FORT WAYNE – For 30 years, Fort Wayne’s approach to free-roaming cats was to trap them from neighborhoods and euthanize most of them.
At the policy’s peak in 2010, Animal Care & Control collected more than 8,000 cats and euthanized about 7,000 of them.
That was the highest year for trapping and euthanizing cats, according to Animal Care & Control’s data, which go back to 1980, when the department trapped and euthanized about 2,000 cats.
For those who work with strays, it’s clear a new approach is needed.
There’s zero evidence that itworks. In fact, all the evidence says the contrary. It’s like euthanizing squirrels. It serves no purpose said Jessica Henry, director of the Allen County Society for the Prevention of Cruelty to Animals.
Relief might be in sight after Tuesday, when the Fort Wayne City Council will decide whether to change the city’s animal control ordinance.
The change would allow for a coalition among Animal Care & Control, the Allen County SPCA and the Humane Organization to Prevent Euthanasia, or HOPE for Animals, Clinic to get grant funds to trap, neuter and return cats to the areas they were found under a Community Cats program.
It may seem counterintuitive to solve an overpopulation problem with the continued presence of cats, but the numbers decline over time, officials said.
It will create a stagnant population, that will eventually decrease in size, according to Belinda Lewis, director of Animal Care & Control.
When a free-roaming cat population is simply removed and euthanized, it creates a vacuum effect and a new population moves into the area.
When the cats are spayed or neutered and returned to their original areas, they keep other cats at bay. Over time, as the practice is applied on a citywide scope, the population declines.
Other common-nuisance behaviors of stray cats, including howling and fighting, will also subside because of a lack of competition for mates.
It’s doesn’t change overnight, said Madeleine Laird, executive director and founder of HOPE Clinic.
City Council members expressed support for the program and gave unanimous preliminary approval to change the ordinance. A final vote is expected at the council’s Tuesday meeting.
Indianapolis started a trap-neuter-release program in 2004 and saw an average decline of 35 percent across the city for stray cat intakes, with one ZIP code reporting a decrease of 43 percent, according to information provided by Indy Feral to local Animal Control.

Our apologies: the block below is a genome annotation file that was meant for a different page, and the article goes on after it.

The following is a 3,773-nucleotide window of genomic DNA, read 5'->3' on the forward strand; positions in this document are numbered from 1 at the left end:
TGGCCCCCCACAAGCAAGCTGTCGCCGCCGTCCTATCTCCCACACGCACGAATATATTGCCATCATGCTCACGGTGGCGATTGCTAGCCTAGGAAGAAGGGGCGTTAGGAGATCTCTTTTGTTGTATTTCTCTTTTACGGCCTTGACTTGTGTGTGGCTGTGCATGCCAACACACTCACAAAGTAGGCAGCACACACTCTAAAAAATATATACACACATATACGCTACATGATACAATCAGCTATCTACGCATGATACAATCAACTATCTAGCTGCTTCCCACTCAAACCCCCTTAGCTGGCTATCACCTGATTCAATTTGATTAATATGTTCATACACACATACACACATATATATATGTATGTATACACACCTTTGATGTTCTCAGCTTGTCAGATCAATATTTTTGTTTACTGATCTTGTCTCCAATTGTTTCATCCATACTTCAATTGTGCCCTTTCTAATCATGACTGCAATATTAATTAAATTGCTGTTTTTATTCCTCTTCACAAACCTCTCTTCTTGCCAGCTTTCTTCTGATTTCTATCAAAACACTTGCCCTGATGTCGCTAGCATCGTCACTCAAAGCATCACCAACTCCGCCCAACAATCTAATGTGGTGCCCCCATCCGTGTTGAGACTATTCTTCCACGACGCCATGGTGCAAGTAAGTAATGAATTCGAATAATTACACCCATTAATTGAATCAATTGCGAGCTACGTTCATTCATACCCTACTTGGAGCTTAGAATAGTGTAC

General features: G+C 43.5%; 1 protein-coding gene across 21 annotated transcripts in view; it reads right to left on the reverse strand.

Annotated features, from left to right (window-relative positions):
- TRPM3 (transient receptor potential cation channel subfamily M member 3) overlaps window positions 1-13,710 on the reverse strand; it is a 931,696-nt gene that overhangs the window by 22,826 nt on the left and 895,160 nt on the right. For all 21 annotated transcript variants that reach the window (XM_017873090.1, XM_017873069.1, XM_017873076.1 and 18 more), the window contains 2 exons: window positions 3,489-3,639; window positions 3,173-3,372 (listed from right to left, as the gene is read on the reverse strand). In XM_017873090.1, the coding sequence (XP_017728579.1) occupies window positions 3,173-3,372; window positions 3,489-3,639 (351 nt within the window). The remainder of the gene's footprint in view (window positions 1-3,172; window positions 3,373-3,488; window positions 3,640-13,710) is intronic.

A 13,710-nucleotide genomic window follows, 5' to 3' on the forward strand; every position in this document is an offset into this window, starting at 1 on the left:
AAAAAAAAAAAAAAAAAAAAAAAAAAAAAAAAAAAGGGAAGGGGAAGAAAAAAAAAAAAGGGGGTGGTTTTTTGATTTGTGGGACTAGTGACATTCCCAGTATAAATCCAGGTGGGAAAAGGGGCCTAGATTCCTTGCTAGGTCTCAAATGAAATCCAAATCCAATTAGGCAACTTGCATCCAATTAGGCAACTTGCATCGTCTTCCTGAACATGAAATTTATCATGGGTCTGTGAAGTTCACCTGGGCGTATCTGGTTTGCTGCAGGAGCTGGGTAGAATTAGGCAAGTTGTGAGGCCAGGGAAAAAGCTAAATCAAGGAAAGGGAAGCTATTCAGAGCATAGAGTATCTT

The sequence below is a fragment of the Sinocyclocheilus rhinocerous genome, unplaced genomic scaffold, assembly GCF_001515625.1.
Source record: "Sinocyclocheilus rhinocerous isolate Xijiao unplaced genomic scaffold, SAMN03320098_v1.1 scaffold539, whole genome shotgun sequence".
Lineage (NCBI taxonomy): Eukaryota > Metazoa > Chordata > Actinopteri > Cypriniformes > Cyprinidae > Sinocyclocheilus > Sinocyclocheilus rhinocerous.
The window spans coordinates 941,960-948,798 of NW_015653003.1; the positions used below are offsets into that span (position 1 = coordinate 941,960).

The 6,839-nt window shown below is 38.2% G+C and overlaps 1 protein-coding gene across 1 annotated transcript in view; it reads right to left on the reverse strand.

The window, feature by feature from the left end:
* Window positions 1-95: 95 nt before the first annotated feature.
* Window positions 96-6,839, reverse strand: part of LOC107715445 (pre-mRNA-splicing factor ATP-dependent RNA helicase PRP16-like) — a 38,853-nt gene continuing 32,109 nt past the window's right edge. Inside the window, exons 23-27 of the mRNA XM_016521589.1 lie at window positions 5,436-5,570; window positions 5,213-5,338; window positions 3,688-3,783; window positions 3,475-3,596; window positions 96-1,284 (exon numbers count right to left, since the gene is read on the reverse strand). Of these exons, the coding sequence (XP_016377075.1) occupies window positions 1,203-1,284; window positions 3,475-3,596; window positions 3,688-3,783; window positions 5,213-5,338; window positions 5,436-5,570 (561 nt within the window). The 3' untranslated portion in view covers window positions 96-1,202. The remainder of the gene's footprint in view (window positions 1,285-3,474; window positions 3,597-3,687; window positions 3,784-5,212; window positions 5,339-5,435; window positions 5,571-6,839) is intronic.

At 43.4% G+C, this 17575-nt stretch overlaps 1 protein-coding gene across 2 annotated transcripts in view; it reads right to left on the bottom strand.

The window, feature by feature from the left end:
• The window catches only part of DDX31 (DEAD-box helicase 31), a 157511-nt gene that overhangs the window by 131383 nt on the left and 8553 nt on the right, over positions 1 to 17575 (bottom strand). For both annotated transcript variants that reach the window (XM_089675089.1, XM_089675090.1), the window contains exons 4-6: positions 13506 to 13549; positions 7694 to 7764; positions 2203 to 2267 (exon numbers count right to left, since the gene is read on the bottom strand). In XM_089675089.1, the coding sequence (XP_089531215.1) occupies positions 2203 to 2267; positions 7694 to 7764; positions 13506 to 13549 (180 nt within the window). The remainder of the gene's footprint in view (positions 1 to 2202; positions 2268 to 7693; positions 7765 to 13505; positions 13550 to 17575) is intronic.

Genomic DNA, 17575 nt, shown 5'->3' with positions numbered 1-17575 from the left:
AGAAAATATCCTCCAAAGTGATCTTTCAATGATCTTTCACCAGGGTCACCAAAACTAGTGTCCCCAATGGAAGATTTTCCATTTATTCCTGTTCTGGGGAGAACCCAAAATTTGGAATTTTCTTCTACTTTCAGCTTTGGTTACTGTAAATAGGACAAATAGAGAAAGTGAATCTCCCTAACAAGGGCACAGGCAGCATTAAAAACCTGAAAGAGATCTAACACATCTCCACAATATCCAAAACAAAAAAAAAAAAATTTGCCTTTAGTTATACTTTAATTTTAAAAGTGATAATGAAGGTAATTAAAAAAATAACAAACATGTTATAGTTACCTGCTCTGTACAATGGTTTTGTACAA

There’s hundreds of thousands of dollars being dedicated to this program across the country, Laird said.
Bryan Kortis, program manager for PetSmart Charities, an organization that awards grants for animal health initiatives, including trap-neuter-release, said the approach proposed locally has become common with those introduced across the nation in the last several years.
It does work if done effectively, he said.
In February 2013, the New Haven City Council endorsed the expansion of trap-neuter-release in the city. It was the first municipality in northeast Indiana to do so.
Having enough resources in place and getting enough cats neutered from a population cluster are vital for the program’s success.
It’s all about the correct strategy, Kortis said.
How the strategy will be implemented in Fort Wayne is somewhat of a concern for local veterinarian Dale McKee of the Corner Vet Clinic.
He is not opposed outright to the Community Cats program but worries that any good effort can sometimes go wrong.
He and some others in his field are concerned about the ongoing health of the trapped animals after they are released.
Although a rabies vaccine is given to all trapped cats, he warned of other serious cat diseases that could go unnoticed and in turn continue to be spread among the population cluster.
He also worries about how long the rabies vaccines will be effective in the cats if they are not retrapped and given boosters. Although neutering a cat may eliminate nuisance behaviors, McKee said the loss of testosterone could simply make it easier for a new cat that isn’t neutered to take over the territory.
For him, there is no easy solution for what he views as a human-made issue.
We created this problem. These are domestic cats that were put out on the street, he said, adding he readily admits he doesn’t know what a more effective solution to the problem would be since euthanasia is shown not to work.
He urged anyone with an outside cat without a microchip to reconsider its living location so it doesn’t get trapped and come back with the tell-tale ear notch that all trapped and released cats will receive.
The groups in the coalition will each have separate responsibilities to the task – Animal Care & Control will retrieve any trapped cats, scan them for microchips and take them to HOPE for spaying or neutering if no chip is found.
HOPE staff will notch one of the ears of the cats, a universal symbol for a Community Cat to reduce or eliminate repeat trappings of the same cat.
The SPCA will get the cats from HOPE and return them to their original location.
The cats will get a visual health inspection. If they look as if they’re doing well, they will be returned to their habitat. If they are clearly diseased or have some other sort of ailment, they will be euthanized.
Despite McKee’s concerns, which he voiced to the City Council in a letter, he admires the drive of the Community Cats coalition.
These are remarkable people trying to do an impossible job, he said.
Lewis said Animal Care & Control officers have collected cats trapped by residents for 25 years, so that role will not be any different from the past.
If the ordinance is changed, all three groups involved hope to continue the decline in stray cat populations started in 2010 when HOPE opened its doors.
We’re all on the same page, Laird said. We don’t want to kill any animals if we don’t have to.